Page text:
One of the first tasks of the committee is to look at this set of policy questions, and suggest a course of action. It might be easier to do this after setting some priorities for network research for Internet2, but there have been many recent requests of Internet2 for data, and this work can proceed in parallel.

Potential Committee Composition

It is envisioned that there will be a core consisting of members of three different groups: RAC (~3), Internet2 (~3), Network researchers (~3). In addition, there will be some specialists. It is envisioned that the committee will bring in specialists where needed, perhaps especially with respect to policy questions. For example, initially the committee will be dealing with outstanding requests that require examining policy with respect to collecting and releasing or using unanonymized, or structurally anonymized passive data, including netflow and packet header traces. Thus, we will need legal and policy expertise as well as insights from others who have released data. These specialists will help craft particular recommendations, and are not necessarily as permanent members. Suggested example participants:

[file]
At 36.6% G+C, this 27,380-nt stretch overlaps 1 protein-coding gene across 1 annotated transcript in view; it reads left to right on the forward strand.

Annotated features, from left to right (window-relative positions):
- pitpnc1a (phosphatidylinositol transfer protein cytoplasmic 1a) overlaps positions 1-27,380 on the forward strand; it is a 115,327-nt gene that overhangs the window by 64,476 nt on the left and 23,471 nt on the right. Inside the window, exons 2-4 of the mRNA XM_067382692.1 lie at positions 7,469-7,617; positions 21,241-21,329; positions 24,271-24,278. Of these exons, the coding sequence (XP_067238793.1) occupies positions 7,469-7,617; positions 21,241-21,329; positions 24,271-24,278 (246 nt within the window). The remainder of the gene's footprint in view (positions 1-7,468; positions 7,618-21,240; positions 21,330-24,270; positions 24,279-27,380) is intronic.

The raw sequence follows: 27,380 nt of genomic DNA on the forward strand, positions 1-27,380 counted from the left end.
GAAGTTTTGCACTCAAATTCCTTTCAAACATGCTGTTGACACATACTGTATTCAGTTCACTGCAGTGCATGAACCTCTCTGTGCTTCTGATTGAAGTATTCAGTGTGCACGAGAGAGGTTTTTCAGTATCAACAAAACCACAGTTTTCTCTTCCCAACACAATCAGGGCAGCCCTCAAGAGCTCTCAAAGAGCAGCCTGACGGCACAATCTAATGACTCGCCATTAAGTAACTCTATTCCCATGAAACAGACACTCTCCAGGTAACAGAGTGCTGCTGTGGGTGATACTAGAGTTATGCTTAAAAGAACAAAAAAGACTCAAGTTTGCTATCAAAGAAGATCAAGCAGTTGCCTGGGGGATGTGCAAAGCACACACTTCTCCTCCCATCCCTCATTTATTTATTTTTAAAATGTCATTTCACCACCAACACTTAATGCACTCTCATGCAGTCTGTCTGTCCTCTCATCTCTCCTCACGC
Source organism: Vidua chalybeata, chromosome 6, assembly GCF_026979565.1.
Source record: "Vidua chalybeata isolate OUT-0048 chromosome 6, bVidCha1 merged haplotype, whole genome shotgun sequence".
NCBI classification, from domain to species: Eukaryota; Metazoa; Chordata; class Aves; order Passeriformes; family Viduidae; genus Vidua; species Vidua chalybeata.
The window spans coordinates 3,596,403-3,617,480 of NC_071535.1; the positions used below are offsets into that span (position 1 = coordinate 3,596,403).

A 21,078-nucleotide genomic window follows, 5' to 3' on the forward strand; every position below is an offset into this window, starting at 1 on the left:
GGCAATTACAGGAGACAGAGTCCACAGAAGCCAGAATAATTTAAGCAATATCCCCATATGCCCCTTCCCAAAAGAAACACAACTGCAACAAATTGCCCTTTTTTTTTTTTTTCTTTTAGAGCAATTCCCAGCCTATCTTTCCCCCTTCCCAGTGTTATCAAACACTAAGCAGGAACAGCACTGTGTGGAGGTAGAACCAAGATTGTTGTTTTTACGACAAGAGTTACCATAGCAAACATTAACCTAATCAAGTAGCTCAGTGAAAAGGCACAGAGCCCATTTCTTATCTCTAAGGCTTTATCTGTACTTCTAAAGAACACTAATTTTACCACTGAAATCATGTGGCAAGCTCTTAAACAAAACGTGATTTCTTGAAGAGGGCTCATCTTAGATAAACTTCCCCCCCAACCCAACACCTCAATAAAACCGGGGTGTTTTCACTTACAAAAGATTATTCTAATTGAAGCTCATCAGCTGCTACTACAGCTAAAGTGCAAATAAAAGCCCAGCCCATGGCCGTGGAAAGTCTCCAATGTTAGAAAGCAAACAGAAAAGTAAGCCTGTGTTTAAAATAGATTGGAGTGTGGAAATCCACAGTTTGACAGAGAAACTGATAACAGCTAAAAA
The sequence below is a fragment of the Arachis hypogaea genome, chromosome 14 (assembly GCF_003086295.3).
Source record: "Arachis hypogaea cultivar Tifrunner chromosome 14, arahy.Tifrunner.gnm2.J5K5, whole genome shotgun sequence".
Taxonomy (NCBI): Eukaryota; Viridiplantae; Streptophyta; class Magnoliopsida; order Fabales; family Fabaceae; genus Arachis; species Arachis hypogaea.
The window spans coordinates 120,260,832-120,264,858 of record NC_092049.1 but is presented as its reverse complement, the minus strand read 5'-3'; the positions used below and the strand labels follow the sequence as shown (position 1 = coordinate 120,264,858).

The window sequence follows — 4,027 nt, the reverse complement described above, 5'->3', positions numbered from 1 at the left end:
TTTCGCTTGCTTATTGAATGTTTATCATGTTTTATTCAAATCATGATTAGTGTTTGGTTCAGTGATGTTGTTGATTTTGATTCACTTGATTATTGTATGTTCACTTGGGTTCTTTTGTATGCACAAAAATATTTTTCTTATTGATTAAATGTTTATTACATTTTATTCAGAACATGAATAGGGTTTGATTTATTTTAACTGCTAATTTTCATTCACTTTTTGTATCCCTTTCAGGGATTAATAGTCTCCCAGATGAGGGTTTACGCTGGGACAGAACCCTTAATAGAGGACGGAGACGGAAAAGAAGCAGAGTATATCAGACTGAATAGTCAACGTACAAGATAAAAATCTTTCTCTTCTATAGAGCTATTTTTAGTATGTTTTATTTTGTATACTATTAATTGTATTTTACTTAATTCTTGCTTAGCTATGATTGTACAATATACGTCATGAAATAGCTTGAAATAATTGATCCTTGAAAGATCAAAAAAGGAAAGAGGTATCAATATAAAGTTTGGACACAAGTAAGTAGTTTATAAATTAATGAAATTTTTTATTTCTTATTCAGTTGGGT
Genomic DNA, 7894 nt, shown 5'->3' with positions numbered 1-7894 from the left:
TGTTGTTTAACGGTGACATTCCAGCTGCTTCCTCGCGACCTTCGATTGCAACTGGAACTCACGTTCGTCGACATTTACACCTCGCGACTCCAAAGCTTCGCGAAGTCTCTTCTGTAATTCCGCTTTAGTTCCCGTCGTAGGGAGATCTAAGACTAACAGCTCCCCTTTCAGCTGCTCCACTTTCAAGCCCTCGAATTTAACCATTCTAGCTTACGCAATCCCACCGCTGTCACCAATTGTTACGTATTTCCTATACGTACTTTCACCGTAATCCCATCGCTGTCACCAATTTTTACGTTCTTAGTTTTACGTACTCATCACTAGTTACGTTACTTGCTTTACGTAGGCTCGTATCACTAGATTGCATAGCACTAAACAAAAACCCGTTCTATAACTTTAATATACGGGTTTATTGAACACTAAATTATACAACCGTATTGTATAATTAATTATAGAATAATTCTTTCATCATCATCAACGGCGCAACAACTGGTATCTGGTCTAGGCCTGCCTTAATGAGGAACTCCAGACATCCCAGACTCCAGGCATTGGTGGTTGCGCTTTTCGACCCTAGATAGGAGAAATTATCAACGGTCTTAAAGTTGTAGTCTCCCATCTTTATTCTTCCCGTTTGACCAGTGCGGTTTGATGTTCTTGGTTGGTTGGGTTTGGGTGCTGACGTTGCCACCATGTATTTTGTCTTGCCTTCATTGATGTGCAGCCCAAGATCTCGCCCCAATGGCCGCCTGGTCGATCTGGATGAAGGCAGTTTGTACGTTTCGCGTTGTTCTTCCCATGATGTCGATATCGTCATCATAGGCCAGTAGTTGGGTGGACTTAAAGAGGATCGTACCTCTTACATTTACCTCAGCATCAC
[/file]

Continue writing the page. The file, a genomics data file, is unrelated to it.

• RAC: kimberly claffy, Dave Farber
  • Internet2: Rick Summerhill, Matt Zekauskas
  • Network researchers: TBD
  • Specialists, including lawyers retained by Internet2

Background on Internet2 Network Research Support

Internet2 supports research in several ways. The most visible is the Internet2 Observatory, where researchers can request data from the Internet2 Network, and they can also propose that equipment be placed inside the Internet2 Network. Some data requests are fulfilled with no Internet2 staff interaction — the data is simply available from a web site. Some requests require significant resources, either in staff time, new equipment, programming, or scarce space and power inside Internet2 Network PoPs.